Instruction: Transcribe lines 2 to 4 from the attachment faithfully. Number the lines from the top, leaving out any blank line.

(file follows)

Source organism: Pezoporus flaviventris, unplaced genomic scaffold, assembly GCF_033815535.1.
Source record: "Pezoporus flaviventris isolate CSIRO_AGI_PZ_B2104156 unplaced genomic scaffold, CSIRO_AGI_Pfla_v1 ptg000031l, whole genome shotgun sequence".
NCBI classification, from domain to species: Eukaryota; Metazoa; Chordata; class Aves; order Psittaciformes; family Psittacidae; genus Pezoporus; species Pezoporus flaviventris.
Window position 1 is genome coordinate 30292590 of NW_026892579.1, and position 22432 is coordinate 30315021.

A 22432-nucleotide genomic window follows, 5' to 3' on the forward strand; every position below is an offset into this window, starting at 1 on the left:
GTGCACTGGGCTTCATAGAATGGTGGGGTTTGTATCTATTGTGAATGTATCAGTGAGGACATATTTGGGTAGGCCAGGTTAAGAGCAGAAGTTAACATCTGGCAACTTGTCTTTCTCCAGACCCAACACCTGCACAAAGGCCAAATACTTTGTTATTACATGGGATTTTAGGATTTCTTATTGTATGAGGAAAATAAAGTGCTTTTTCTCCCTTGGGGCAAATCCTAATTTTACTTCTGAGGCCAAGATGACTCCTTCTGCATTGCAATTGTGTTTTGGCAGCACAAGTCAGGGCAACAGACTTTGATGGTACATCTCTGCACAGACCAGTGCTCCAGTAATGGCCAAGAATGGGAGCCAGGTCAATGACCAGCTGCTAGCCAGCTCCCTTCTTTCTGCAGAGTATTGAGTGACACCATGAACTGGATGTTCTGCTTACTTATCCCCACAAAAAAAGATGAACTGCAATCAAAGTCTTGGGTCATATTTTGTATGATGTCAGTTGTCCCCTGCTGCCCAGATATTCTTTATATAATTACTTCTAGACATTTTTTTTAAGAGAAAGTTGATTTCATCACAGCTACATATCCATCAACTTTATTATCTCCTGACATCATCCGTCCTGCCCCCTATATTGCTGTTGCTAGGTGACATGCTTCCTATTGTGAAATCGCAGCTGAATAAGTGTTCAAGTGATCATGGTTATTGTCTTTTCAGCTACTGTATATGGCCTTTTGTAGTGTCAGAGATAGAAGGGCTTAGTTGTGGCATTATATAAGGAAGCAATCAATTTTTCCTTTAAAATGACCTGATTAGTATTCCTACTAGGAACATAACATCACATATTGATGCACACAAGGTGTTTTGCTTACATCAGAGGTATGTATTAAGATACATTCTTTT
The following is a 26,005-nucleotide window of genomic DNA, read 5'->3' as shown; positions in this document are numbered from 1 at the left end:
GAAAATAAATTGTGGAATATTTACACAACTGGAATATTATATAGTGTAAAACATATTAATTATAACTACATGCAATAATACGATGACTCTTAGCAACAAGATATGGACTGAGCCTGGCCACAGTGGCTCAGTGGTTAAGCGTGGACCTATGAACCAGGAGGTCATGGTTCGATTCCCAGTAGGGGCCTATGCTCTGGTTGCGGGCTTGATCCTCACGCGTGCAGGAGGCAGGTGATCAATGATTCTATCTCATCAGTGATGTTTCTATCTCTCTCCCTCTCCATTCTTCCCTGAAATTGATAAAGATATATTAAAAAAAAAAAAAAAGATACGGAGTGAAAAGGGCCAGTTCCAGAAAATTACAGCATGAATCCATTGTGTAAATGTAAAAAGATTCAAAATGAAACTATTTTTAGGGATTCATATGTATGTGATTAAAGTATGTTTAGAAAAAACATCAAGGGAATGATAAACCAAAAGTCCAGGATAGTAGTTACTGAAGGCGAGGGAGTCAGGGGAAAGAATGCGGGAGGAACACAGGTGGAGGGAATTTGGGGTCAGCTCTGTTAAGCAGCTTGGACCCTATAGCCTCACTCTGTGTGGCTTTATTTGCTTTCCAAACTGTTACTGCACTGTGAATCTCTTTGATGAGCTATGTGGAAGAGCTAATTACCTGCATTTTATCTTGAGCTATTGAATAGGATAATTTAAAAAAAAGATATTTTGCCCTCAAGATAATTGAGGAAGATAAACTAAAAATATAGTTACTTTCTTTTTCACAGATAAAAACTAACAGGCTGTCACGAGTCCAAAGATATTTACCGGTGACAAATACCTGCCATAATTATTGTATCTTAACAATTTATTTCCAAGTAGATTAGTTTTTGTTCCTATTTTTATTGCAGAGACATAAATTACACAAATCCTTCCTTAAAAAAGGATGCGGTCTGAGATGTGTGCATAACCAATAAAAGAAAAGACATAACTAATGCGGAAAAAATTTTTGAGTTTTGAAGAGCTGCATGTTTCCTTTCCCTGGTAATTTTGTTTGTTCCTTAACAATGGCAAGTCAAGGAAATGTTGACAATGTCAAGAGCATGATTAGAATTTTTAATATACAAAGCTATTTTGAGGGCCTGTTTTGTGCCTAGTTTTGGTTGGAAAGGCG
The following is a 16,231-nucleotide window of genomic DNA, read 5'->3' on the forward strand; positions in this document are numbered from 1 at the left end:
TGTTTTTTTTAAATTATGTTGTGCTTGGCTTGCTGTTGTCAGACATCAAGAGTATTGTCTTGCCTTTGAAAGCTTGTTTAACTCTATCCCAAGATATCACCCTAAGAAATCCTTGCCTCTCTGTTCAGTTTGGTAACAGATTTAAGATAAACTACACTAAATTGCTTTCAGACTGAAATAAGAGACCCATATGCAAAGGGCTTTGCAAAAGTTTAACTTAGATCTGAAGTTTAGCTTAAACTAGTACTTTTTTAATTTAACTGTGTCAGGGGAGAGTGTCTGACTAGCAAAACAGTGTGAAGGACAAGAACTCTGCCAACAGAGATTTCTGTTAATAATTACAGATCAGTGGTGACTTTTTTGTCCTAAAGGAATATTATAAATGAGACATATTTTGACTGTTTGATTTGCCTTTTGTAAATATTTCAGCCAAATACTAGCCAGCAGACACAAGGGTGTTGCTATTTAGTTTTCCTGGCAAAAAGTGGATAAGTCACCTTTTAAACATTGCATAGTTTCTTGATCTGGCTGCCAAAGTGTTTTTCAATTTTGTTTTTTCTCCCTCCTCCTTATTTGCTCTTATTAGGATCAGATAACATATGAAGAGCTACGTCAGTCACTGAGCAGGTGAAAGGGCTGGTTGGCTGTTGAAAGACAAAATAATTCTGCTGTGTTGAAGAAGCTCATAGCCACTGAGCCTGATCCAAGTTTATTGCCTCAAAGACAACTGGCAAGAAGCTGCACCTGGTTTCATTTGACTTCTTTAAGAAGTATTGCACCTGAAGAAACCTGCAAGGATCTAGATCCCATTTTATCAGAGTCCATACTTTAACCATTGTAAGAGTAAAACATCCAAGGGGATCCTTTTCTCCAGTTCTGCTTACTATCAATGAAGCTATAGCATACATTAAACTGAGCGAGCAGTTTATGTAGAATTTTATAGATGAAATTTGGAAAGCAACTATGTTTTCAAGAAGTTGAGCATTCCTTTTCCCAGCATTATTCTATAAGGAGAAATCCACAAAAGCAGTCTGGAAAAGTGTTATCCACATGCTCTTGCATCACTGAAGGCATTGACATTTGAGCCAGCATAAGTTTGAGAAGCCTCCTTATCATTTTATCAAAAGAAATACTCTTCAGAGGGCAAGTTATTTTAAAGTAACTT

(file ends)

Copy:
Source record: "Pezoporus flaviventris isolate CSIRO_AGI_PZ_B2104156 unplaced genomic scaffold, CSIRO_AGI_Pfla_v1 ptg000031l, whole genome shotgun sequence".
NCBI classification, from domain to species: Eukaryota; Metazoa; Chordata; class Aves; order Psittaciformes; family Psittacidae; genus Pezoporus; species Pezoporus flaviventris.
Window position 1 is genome coordinate 30292590 of NW_026892579.1, and position 22432 is coordinate 30315021.